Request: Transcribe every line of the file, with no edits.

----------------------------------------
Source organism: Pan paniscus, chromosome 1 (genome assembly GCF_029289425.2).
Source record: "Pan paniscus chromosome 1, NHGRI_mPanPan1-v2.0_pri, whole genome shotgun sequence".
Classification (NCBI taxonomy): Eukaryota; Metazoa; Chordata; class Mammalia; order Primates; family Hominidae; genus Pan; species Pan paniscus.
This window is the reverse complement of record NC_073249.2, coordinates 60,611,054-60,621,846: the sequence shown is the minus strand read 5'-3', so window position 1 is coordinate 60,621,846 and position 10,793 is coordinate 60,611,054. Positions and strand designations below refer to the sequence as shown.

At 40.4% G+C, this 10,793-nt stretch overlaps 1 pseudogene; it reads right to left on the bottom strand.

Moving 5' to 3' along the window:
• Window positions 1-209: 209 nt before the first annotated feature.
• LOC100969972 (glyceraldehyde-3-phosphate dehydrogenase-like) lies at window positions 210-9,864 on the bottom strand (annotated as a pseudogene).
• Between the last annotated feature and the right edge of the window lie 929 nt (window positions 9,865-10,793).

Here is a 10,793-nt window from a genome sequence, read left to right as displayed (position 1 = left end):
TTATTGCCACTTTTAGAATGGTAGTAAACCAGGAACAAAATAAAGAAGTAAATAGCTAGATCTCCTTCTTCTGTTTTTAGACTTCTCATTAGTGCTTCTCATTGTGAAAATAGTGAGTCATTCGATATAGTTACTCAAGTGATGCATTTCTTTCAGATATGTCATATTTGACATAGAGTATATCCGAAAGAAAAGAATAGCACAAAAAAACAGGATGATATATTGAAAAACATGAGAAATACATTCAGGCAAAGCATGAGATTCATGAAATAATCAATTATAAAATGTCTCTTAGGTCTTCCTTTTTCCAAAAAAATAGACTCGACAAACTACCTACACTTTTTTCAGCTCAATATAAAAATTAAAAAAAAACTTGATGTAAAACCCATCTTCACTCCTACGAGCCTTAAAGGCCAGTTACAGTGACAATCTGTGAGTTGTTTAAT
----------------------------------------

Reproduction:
Source organism: Pan paniscus, chromosome 1 (genome assembly GCF_029289425.2).
Source record: "Pan paniscus chromosome 1, NHGRI_mPanPan1-v2.0_pri, whole genome shotgun sequence".
Classification (NCBI taxonomy): Eukaryota; Metazoa; Chordata; class Mammalia; order Primates; family Hominidae; genus Pan; species Pan paniscus.
This window is the reverse complement of record NC_073249.2, coordinates 60,611,054-60,621,846: the sequence shown is the minus strand read 5'-3', so window position 1 is coordinate 60,621,846 and position 10,793 is coordinate 60,611,054. Positions and strand designations below refer to the sequence as shown.

At 40.4% G+C, this 10,793-nt stretch overlaps 1 pseudogene; it reads right to left on the bottom strand.

Moving 5' to 3' along the window:
• Window positions 1-209: 209 nt before the first annotated feature.
• LOC100969972 (glyceraldehyde-3-phosphate dehydrogenase-like) lies at window positions 210-9,864 on the bottom strand (annotated as a pseudogene).
• Between the last annotated feature and the right edge of the window lie 929 nt (window positions 9,865-10,793).

Here is a 10,793-nt window from a genome sequence, read left to right as displayed (position 1 = left end):
TTATTGCCACTTTTAGAATGGTAGTAAACCAGGAACAAAATAAAGAAGTAAATAGCTAGATCTCCTTCTTCTGTTTTTAGACTTCTCATTAGTGCTTCTCATTGTGAAAATAGTGAGTCATTCGATATAGTTACTCAAGTGATGCATTTCTTTCAGATATGTCATATTTGACATAGAGTATATCCGAAAGAAAAGAATAGCACAAAAAAACAGGATGATATATTGAAAAACATGAGAAATACATTCAGGCAAAGCATGAGATTCATGAAATAATCAATTATAAAATGTCTCTTAGGTCTTCCTTTTTCCAAAAAAATAGACTCGACAAACTACCTACACTTTTTTCAGCTCAATATAAAAATTAAAAAAAAACTTGATGTAAAACCCATCTTCACTCCTACGAGCCTTAAAGGCCAGTTACAGTGACAATCTGTGAGTTGTTTAAT